Here's to the Obama administration learning from the successes of Pennsylvania and other reform-minded states!
On the heels of Pennsylvania's historic decline in prison population—the largest one-year decline in four decades—the Department of Corrections announced today the imminent closure of two older prisons. This will save taxpayers an estimated $23 million next year.
This welcome news follows landmark bipartisan corrections reform in Pennsylvania that replaces decades of ineffective and expensive corrections policies with reforms that make our communities safer and save taxpayers money. Such savings and prison closures represent an unequivocal victory for taxpayers, inmates and corrections workers alike.
SCI Cresson (Cambria County) and SCI Greensburg (Westmoreland County), the two institutions to be closed, are older, less secure facilities that can house fewer inmates at higher operating costs relative to their newer counterparts, like the new facility at Benner Township. In addition, the new institutions offer a more efficient and more secure design, making them safer for inmates and residents.
Employees who are willing to relocate within the corrections system will be offered a new job. The entire taxpayer savings is the result of finding efficiencies within the corrections system.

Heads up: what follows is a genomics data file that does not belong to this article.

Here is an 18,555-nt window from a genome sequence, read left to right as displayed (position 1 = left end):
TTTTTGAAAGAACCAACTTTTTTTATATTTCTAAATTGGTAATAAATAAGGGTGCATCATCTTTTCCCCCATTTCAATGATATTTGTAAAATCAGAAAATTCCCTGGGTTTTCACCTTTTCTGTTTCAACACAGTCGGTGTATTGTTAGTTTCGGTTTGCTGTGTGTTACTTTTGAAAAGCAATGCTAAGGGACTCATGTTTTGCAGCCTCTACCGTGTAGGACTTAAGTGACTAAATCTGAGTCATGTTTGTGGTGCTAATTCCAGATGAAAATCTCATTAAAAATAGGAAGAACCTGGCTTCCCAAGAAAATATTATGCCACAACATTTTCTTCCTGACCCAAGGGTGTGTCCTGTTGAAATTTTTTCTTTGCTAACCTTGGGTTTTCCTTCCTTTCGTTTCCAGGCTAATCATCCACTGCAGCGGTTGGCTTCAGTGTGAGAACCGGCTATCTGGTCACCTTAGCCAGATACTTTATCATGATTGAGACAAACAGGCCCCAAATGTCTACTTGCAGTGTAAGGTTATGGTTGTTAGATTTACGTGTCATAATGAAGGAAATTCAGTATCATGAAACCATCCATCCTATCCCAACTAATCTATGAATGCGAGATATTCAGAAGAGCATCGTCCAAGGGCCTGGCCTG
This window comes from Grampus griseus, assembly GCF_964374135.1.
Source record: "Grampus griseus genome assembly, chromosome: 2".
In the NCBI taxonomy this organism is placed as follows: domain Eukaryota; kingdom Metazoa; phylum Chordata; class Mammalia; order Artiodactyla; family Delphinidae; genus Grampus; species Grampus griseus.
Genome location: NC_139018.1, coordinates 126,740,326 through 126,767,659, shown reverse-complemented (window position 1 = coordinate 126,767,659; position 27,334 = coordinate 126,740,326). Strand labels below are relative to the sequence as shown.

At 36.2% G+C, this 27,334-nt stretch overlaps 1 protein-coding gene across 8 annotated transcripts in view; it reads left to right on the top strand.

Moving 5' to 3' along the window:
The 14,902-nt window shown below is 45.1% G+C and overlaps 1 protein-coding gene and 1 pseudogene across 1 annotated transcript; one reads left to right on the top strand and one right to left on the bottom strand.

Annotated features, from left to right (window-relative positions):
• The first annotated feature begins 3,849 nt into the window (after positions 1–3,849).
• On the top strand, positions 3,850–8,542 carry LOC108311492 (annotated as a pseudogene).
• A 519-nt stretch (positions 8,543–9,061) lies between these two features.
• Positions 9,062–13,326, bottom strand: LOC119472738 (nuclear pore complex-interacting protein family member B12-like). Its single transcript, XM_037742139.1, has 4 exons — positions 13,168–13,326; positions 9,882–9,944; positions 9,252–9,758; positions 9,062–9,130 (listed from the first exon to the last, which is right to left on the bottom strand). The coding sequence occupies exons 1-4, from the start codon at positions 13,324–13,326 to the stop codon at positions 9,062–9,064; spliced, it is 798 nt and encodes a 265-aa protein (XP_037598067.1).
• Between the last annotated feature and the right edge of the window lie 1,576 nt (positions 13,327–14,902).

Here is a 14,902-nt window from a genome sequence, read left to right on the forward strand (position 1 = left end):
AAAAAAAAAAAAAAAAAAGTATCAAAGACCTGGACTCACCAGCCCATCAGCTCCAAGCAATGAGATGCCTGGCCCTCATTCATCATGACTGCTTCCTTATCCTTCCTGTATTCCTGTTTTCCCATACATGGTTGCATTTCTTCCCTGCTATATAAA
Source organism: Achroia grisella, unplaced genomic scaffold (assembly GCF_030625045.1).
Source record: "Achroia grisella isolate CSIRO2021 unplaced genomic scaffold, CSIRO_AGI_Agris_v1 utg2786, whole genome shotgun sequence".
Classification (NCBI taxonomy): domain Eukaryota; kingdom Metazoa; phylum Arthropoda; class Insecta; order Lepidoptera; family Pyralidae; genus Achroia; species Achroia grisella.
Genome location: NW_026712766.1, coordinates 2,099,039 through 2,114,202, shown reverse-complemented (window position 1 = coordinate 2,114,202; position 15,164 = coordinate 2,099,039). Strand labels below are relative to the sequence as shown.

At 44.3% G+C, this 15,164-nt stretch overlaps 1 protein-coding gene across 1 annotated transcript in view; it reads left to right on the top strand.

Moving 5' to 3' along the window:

The Commonwealth Foundation has long been part of a transpartisan coalition for corrections reform inspired by former Democratic Gov. George M. Leader, and we continue to stand with Gov. Corbett, Sec. Wetzel, and the unanimous consent of the General Assembly in their efforts to provide criminal justice reform that reduces costs to taxpayers and reduces crime.
Late last month, the Independent Fiscal Office released its annual report looking at Pennsylvania's economy and forecasting state budget expenditures and revenues. The trends remain alarming.
Most notably, state government is spending more than it is collecting in revenue this year (using remaining surpluses to fill in the gap), and that shortfall is set to widen in future years. The general fund gap will reach $2.2 billion by 2017-18.
This shortfall will be driven by dramatic increases in pension contributions (which will also affect school districts and local governments), Medicaid costs, and debt payments.
As intimidating as that seems, the IFO forecasts assume "current policy"—things will likely get worse. For starters, the IFO assumes spending in discretionary areas like education and transportation will only change with population and inflation; any additional spending lawmakers want will add to those deficits. And the IFO does not include the Medicaid expansion under the Affordable Care Act, which could cost the commonwealth upwards of another $5 billion over the next few years.
On the bright side, the IFO forecasts corrections spending—one of the "four alarms" we've been highlighting—will slow and shrink as a share of the budget over the next five years thanks to landmark corrections reform enacted this year.